What Is Your Team Avoiding?

Research on performance psychology reveals that most people avoid tasks that involve potential rejection or a negative outcome.

For example, as competition for new customers increases the probability of losing a proposal increases.  Therefore, you may find team members procrastinating follow-up with customers; a vital component of winning.

When goal achievement is more difficult, leaders need to be alert for avoidance behavior and be ready to coach and counteract it.

Chad Johnson, Leader of ADB Utility Contractors, is a great coach at work and for his son’s basketball team.  Chad says “sometimes you have to tell the team to stop staring at the scoreboard.”

Defining results and scorekeeping are habits at ADB.  Yet, Chad knows that over-watching the score paralyzes team action.  “When you are down by 20 Points at half time you need to help the team create a strategy to win. Pull the team together and tell them let’s cut this to 10 by end third quarter…and then get within 5 with 5 minutes to go. Quit staring at the 20 and start figuring out how to get it down to 10.”  Breaking the larger goal down into more manageable pieces is a great way to reduce procrastination and avoidance.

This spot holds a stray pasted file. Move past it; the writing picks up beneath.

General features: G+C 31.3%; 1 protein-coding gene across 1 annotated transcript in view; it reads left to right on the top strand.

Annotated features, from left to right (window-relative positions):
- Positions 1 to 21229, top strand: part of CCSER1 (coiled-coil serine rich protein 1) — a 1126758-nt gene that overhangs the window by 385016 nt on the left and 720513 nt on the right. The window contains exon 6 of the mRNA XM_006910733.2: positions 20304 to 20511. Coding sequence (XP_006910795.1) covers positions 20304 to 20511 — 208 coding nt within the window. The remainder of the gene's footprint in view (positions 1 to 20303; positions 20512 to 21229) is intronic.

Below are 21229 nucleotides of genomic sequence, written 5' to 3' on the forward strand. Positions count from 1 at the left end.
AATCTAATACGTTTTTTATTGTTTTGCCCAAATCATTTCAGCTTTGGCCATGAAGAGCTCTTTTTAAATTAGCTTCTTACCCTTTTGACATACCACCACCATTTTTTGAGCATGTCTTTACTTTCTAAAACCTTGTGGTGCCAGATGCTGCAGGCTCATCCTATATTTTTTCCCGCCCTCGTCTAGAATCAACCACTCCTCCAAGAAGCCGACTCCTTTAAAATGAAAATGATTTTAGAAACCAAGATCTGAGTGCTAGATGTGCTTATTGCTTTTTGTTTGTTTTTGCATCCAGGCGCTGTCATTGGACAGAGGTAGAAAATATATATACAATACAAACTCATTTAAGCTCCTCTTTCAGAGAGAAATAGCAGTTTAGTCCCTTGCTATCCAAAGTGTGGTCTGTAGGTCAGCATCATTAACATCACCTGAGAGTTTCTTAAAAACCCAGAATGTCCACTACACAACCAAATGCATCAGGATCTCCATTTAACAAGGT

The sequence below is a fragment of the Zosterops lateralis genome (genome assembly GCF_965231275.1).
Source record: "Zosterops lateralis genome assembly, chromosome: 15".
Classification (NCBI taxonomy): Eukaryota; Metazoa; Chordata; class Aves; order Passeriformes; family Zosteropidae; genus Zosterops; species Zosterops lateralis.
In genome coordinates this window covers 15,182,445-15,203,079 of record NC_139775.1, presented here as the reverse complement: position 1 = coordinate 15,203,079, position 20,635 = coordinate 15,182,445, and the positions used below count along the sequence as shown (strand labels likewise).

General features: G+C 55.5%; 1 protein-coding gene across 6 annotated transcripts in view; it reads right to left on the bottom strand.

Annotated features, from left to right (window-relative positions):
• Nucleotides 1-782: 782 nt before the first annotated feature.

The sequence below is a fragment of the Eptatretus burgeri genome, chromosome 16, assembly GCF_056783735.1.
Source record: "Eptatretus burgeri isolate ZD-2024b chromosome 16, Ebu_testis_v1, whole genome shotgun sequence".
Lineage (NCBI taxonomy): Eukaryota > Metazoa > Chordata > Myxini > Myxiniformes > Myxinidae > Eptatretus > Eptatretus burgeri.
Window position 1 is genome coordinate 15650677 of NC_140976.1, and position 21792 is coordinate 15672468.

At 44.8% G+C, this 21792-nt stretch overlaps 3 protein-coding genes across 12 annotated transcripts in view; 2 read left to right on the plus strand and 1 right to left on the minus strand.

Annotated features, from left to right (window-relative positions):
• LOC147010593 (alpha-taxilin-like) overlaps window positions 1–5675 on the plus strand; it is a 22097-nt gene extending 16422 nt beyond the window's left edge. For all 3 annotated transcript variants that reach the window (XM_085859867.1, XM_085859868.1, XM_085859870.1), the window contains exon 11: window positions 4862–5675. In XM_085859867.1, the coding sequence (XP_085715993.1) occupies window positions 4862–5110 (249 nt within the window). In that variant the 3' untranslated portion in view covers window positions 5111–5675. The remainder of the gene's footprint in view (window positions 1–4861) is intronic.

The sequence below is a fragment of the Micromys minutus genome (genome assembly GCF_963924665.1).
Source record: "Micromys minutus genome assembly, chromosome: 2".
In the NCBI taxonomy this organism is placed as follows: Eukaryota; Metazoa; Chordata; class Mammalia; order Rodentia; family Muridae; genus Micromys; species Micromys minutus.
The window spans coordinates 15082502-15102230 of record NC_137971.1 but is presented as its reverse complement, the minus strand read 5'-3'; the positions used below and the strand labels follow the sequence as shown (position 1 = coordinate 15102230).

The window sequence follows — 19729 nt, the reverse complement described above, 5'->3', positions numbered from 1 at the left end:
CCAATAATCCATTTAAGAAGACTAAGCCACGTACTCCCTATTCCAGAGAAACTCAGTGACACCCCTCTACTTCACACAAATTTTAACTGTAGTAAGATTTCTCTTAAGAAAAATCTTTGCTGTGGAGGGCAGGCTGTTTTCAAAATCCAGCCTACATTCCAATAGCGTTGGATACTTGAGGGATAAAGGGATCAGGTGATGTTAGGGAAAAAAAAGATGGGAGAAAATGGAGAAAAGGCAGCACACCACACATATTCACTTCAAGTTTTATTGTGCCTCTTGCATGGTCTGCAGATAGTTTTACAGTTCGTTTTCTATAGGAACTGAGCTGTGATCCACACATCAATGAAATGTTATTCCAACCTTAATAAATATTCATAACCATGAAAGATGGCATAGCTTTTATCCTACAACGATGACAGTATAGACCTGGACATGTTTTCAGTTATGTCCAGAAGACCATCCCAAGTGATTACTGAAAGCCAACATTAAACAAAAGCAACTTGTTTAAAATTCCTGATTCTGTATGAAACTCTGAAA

Another avoidance antidote is experimenting with new strategies.  Doing overcomes doubt.  At the law firm Capes, Sokol, Goodman & Sarachan, Mark Goodman is always on the look-out for new ways of promoting team collaboration and client service.

Mark discovered a new client development tool by talking with a colleague in an established accounting firm. Experimenting is a great way for leaders to help their teams avoid avoidance. Trying something for a short period of time increases buy-in, innovation and energy.  If the “test” achieves results the team is more likely to repeat it.  If it doesn’t, you can find another strategy without regret. What behavior is your team avoiding? Do you know the signs? How can you break down goals to promote energy and confidence or discover new ways to generate results now?

YOUR NEXT STEPS: Talk to Congruence, Inc.

Call Congruence, Inc. or email Jan to learn more about Achieving Results on Purpose.